|Publication number||US5424735 A|
|Application number||US 08/120,595|
|Publication date||Jun 13, 1995|
|Filing date||Sep 13, 1993|
|Priority date||Sep 15, 1992|
|Also published as||CA2148273A1, CA2148273C, EP0665999A1, WO1994007310A2, WO1994007310A3|
|Publication number||08120595, 120595, US 5424735 A, US 5424735A, US-A-5424735, US5424735 A, US5424735A|
|Inventors||Evangelos Arkas, Nicholas Arkas|
|Original Assignee||Advanced Intelligence Inc.|
|Export Citation||BiBTeX, EndNote, RefMan|
|Patent Citations (10), Non-Patent Citations (8), Referenced by (31), Classifications (8), Legal Events (4)|
|External Links: USPTO, USPTO Assignment, Espacenet|
1. Field of the Invention
This invention relates to analogue to digital and digital to analogue converters.
2. Description of Related Art
Digital processing of analogue signals is widely known in the art because of the availability of analog-to-digital (A/D) and digital-to-analogue (D/A) converters. A/D and D/A converters are used to translate analogue information into digital form and digital information into analogue form, respectively. A/D and D/A converters are often used to interface between digital and analogue electronics.
An A/D converter accepts an analogue signal, typically comprising a sinusoidal varying waveform, and converts some characteristic of the analogue signal into a digital output such as a serial or parallel bit stream. This digital output can then be processed by digital circuits such as microprocessors, which in turn can be programmed to provide such functions as linear and non-linear gain characteristics, digital filtering, integration, differentiation, modulation, and other computations. Moreover, the digital output may be used directly or converted back into an analogue signal by the D/A converter. A D/A converter accepts a digital signal in the form of an N-bit parallel data word and converts it to an equivalent analogue representation.
According to a first aspect of the present invention, an analogue to digital converter comprises an input for receiving an analogue input signal, modulating means for modulating the angle of a carrier signal in dependence upon the analogue input signal and means for deriving from the modulated signal a digital signal representing the analogue input signal.
In a preferred embodiment, the modulating means is a frequency modulator for modulating the frequency of the carrier signal, which may be sinusoidal. The frequency modulator is preferably of the type which produces a signal whose frequency is a continuously varying function of the analogue input signal, such that sampling has not yet taken place. Thus, in such a case, a frequency multiplier may be provided to multiply the modulated signal whereby the resolution of the converter can be increased.
The means for deriving may be arranged to derive the frequency of the modulated signal by way of means, such as a digital counter, arranged to record the time taken for the phase angle of the modulated signal to rotate through a given angle. The given angle may be nπ radians and may be measured between zero crossings of the signal, detected by a zero crossing detector. In a preferred embodiment n=1 and the angle, or time, is measured between successive zero crossings.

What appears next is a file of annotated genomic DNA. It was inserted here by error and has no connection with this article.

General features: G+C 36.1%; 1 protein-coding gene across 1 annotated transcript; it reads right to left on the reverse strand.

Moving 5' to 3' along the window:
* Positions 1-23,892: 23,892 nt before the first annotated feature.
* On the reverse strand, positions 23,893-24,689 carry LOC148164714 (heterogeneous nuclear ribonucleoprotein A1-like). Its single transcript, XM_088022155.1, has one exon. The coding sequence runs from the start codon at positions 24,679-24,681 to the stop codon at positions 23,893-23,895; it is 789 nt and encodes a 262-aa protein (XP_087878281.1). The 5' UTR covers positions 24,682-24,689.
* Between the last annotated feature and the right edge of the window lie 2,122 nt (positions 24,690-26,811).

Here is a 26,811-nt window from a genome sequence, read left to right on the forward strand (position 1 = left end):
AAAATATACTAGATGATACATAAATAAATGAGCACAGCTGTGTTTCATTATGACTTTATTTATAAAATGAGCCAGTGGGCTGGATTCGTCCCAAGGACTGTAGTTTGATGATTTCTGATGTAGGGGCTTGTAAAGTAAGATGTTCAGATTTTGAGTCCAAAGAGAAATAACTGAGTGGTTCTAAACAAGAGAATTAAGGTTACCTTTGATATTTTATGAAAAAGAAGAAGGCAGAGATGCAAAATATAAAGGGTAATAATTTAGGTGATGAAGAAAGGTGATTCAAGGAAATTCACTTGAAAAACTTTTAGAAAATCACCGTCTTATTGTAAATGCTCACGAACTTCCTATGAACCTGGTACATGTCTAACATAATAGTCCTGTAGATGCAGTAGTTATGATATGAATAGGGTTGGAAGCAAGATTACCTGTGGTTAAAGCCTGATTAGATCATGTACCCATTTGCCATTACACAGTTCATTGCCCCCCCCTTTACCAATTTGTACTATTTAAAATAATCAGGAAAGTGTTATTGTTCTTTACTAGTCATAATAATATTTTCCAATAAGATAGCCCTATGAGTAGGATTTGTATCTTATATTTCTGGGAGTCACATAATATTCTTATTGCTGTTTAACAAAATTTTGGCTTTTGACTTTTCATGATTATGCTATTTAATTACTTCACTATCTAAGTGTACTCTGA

According to a second aspect of the invention, there is provided a digital to analogue converter for converting digital signals, for example obtained using an analogue to digital converter according to the first aspect, and comprising an input for receiving digital signals and means for controlling the timing of the conversion of successive digital signals by amounts dependent upon values of the signals.
In one example, the delaying means comprises clocking means for clocking at a rate related to the value represented by the digital signals. Preferably, the digital to analogue converter provides a reconstitution of the modulated signal of the first aspect.
According to a third aspect of the invention there is provided a method of processing analogue data comprising angle-modulating a carrier with the analogue data, converting the modulated carrier to a series of digital signals representing durations between zero-crossings of the modulated carrier, storing and/or transmitting the digital signals, and reconstituting the modulated carrier from the stored and/or transmitted digital signals.
Referring now to the drawings in which like reference numbers represent corresponding parts throughout:
FIG. 1 shows a schematic diagram of an analogue to digital converter according to an embodiment of the present invention;
FIG. 2 shows a detailed circuit diagram of a frequency modulator of the converter of FIG. 1;
FIG. 3 shows a schematic diagram of a time encoding circuit of the converter of FIG. 1;
FIG. 4 illustrates the variation in the frequency produced by the converter of FIG. 1;
FIG. 5 shows a schematic diagram of a reconverter according to an embodiment of the present invention;
FIG. 6 shows a detailed circuit diagram of an embodiment of a DAC/VCO portion of the reconverter of FIG. 5;
FIG. 7 shows an alternative embodiment of the DAC/VCO portion of FIG. 5;
FIG. 8 shows a further embodiment of a portion of a reconverter according to an embodiment of the present invention;